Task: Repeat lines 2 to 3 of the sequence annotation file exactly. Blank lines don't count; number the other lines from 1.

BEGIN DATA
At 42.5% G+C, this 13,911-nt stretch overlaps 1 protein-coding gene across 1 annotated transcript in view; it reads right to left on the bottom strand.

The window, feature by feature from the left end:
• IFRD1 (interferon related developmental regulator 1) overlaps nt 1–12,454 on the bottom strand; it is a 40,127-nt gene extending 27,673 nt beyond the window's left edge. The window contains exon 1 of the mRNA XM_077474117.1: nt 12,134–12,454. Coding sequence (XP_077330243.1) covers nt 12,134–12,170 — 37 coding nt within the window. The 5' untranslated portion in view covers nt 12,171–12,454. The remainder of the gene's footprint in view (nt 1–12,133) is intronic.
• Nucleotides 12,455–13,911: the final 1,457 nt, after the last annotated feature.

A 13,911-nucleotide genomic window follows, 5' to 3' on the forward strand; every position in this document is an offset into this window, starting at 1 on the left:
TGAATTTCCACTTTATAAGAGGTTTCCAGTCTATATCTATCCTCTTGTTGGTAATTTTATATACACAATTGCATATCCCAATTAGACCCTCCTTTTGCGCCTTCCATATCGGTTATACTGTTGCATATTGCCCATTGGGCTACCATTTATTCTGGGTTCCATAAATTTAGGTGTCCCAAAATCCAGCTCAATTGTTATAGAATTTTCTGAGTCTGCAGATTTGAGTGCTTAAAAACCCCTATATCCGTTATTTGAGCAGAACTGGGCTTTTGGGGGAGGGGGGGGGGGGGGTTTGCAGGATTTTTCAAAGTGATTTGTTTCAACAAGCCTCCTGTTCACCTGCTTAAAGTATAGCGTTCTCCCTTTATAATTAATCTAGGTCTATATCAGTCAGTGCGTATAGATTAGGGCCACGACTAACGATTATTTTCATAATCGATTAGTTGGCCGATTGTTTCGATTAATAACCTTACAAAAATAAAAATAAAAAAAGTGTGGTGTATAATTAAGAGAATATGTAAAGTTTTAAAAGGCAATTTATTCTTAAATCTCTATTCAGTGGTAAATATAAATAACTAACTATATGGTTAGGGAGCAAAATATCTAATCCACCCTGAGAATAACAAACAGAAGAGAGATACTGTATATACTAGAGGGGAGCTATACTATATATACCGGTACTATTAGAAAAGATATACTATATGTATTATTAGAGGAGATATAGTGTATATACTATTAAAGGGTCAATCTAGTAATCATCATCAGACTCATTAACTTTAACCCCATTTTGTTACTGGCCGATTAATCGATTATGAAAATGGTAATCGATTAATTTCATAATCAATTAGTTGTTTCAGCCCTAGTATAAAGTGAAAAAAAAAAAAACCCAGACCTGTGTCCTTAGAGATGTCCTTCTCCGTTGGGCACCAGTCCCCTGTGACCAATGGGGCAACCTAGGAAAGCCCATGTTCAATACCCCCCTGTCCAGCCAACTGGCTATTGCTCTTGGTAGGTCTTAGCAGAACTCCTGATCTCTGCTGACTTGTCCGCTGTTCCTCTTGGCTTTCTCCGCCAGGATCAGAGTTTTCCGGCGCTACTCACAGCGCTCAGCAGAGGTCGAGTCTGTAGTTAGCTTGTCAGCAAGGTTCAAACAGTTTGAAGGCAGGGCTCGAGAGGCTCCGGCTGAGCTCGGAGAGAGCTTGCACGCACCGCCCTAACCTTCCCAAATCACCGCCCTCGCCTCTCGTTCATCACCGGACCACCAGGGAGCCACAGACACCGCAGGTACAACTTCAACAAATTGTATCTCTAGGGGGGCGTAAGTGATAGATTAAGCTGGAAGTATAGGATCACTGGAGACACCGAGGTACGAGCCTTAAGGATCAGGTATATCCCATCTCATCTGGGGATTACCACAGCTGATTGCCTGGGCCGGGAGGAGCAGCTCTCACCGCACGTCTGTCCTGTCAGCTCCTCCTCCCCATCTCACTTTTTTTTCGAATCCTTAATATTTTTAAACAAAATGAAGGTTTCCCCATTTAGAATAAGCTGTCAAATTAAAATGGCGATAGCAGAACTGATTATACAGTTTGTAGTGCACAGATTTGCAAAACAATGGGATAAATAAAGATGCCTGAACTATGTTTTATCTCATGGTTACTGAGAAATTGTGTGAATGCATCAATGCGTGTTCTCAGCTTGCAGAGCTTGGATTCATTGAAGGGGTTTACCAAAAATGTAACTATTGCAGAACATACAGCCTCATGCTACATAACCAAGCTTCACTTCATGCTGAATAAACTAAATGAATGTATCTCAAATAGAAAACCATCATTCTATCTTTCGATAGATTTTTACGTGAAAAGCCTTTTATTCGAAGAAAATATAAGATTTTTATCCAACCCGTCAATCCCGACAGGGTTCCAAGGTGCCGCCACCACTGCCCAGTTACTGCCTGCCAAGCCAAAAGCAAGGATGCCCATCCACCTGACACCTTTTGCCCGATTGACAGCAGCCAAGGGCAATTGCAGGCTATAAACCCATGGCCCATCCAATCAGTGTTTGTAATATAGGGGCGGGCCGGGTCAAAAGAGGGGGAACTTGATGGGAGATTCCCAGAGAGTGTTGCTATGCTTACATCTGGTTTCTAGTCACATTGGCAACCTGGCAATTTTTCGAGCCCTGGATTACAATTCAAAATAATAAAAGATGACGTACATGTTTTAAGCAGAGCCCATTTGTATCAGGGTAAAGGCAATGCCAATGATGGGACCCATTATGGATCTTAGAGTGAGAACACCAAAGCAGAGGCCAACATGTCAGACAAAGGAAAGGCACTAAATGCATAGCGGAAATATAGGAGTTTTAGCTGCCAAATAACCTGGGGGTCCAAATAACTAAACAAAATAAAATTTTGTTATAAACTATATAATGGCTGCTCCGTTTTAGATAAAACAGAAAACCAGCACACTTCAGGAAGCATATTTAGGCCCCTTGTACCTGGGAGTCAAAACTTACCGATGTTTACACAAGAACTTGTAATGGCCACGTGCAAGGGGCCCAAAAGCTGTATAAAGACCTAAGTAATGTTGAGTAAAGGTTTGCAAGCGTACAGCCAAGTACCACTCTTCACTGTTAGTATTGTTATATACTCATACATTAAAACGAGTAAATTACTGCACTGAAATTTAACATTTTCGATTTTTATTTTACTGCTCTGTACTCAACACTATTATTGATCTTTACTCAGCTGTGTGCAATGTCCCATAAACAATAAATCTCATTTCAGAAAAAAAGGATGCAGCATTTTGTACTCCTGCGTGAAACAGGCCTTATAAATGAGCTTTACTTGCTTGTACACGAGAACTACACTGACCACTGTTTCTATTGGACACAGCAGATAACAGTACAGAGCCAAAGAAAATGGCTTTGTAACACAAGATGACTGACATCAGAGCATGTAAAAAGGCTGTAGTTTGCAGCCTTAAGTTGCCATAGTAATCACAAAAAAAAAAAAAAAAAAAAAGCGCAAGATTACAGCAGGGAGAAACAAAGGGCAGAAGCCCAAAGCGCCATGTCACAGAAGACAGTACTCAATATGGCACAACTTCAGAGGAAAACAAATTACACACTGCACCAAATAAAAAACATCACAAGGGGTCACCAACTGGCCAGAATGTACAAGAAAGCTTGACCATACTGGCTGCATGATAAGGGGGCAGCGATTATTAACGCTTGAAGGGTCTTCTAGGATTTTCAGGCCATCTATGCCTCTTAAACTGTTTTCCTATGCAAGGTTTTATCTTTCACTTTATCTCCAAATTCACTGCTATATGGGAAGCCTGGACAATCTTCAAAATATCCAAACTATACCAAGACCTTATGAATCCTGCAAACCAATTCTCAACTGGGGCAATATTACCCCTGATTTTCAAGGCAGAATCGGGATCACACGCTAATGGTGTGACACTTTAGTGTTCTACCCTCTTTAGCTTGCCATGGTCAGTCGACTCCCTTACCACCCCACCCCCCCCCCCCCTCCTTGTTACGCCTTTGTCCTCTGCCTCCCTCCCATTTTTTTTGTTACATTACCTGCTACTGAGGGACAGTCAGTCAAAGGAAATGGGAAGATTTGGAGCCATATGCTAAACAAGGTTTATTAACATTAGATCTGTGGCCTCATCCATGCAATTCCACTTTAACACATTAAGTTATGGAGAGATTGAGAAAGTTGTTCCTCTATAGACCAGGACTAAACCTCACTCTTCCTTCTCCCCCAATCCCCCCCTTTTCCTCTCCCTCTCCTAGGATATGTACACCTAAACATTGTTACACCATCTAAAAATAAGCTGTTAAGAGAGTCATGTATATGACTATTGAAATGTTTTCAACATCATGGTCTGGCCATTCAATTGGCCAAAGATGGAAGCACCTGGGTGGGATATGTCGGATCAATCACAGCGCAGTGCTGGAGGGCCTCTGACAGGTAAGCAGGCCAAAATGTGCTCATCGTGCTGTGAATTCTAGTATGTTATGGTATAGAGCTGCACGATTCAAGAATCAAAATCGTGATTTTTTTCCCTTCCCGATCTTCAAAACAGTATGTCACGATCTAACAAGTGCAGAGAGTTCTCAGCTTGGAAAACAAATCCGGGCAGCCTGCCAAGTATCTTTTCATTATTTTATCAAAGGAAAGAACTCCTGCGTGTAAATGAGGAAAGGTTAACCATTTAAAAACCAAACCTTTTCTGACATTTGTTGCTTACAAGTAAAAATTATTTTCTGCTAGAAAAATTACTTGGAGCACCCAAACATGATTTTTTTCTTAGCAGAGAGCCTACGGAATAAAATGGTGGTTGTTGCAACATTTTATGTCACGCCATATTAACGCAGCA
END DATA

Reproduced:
The window, feature by feature from the left end:
• IFRD1 (interferon related developmental regulator 1) overlaps nt 1–12,454 on the bottom strand; it is a 40,127-nt gene extending 27,673 nt beyond the window's left edge. The window contains exon 1 of the mRNA XM_077474117.1: nt 12,134–12,454. Coding sequence (XP_077330243.1) covers nt 12,134–12,170 — 37 coding nt within the window. The 5' untranslated portion in view covers nt 12,171–12,454. The remainder of the gene's footprint in view (nt 1–12,133) is intronic.